Atlantic Basin Tropical Cyclones

Potential Tropical Cyclone Fifteen Forecast Discussion


053 
WTNT45 KNHC 302058
TCDAT5

Potential Tropical Cyclone Fifteen Discussion Number   1
NWS National Hurricane Center Miami FL       AL152022
500 PM EDT Sun Oct 30 2022

This morning we were fortunate to have concurrent NOAA and Air Force 
Reserve Hurricane Hunter missions, which provided a wealth of 
flight-level, Tail Doppler Radar, and dropsonde data over the system 
in the central Caribbean Sea. The data indicated that a 
well-defined, while somewhat broad, circulation had formed with a 
minimum pressure of 1005 mb. A combination of SFMR winds and surface 
dropsonde data also suggested that the system had 35-kt winds in its 
northern semicircle. With that said, the satellite presentation of 
the system currently lacks sufficient convective organization to be 
considered a tropical cyclone. However, given the well-defined 
center and tropical-storm-force winds, there is significant risk for 
tropical storm conditions in the near future in portions of Jamaica 
and Grand Cayman Island. With the expectation that this system will 
likely become a tropical storm soon, advisories have been initiated 
on Potential Tropical Cyclone Fifteen. 

The estimated motion of the disturbance is off to the west-northwest 
at 290/9 kt. This general motion is forecast to continue for the 
next day or so, as an expansive mid-level ridge is currently 
centered north of the system and expected to move westward with 
the cyclone. Toward the end of the forecast period, the ridge may 
nose further westward as a deep-layer trough becomes established 
well to the the northeast, which could result in a south of due 
west motion when the system approaches the coast of 
Belize.  Landfall is expected between the 72- and 96-hour forecast 
points. The initial NHC track forecast is roughly a blend of the 
latest GFS and ECMWF guidance, which is also quite close to  
the HCCA and TCVA consensus aids. 

Based on the current structure, it may take a bit longer for the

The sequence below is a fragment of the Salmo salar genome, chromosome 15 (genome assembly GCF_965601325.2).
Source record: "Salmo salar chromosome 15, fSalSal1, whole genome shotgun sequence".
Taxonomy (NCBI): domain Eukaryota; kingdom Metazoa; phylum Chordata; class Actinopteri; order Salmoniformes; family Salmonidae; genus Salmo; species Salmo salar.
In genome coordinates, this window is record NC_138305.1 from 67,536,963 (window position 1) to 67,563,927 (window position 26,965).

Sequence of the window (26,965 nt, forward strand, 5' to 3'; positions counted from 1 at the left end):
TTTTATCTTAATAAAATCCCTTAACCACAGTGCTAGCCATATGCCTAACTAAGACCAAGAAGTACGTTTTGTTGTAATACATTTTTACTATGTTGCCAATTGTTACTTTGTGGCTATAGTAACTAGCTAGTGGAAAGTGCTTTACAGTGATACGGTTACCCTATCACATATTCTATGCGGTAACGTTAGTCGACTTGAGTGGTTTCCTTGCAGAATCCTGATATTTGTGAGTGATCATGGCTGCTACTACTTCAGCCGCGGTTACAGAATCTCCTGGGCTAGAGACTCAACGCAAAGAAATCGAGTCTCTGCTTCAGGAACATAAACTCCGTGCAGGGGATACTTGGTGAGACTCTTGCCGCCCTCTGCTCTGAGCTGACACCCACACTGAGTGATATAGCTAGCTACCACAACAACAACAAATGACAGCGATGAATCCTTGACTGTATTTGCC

convection to become sufficently organized to allow the formation of 
a tropical cyclone, but this is forecast to occur at some point 
tonight, likely during the typical diurnal maximum. After deep 
convection become better established, environmental conditions 
appear to be conducive for further intensification, especially in 
the 24-48 hour period when the vertical wind shear is expected to be 
lowest (5-15 kt) as the system traverses 29-30 C sea-surface 
temperatures. Mid-level relative humidity is quite low (55-60 
percent), but given the relatively low shear, this may act to keep 
the system's structure small with a constricted radius of maximum 
winds. The initial intensity forecast after 24 hours closely follows 
the latest HCCA and ICON intensity guidance, making the system a 
Category 1 hurricane in 60-72 hours. The system should weaken 
quickly over land and is forecast to dissipate before day 5. 

Based on the latest forecast, the government of Jamaica has issued 
a Tropical Storm Watch for Jamaica, and the government in the 
Cayman Islands has issued a Tropical Storm Watch for Grand Cayman 
Island. 


Key Messages:

1. Tropical storm conditions are possible within the Tropical Storm 
Watch areas beginning Monday for Jamaica and on Tuesday for Grand 
Cayman Island. 

2. Interests along the coast of Central America, especially near 
Belize, should monitor the progress of this system. Additional 
watches and warnings will likely be required early this week. 


FORECAST POSITIONS AND MAX WINDS

INIT  30/2100Z 15.7N  73.6W   35 KT  40 MPH...POTENTIAL TROP CYCLONE
 12H  31/0600Z 16.0N  74.9W   35 KT  40 MPH...TROPICAL CYCLONE
 24H  31/1800Z 16.3N  76.6W   40 KT  45 MPH
 36H  01/0600Z 16.7N  78.8W   50 KT  60 MPH
 48H  01/1800Z 17.2N  81.3W   60 KT  70 MPH
 60H  02/0600Z 17.5N  83.6W   65 KT  75 MPH
 72H  02/1800Z 17.4N  85.7W   70 KT  80 MPH
 96H  03/1800Z 16.4N  89.5W   35 KT  40 MPH...INLAND
120H  04/1800Z...DISSIPATED

$$
Forecaster Papin/Cangialosi




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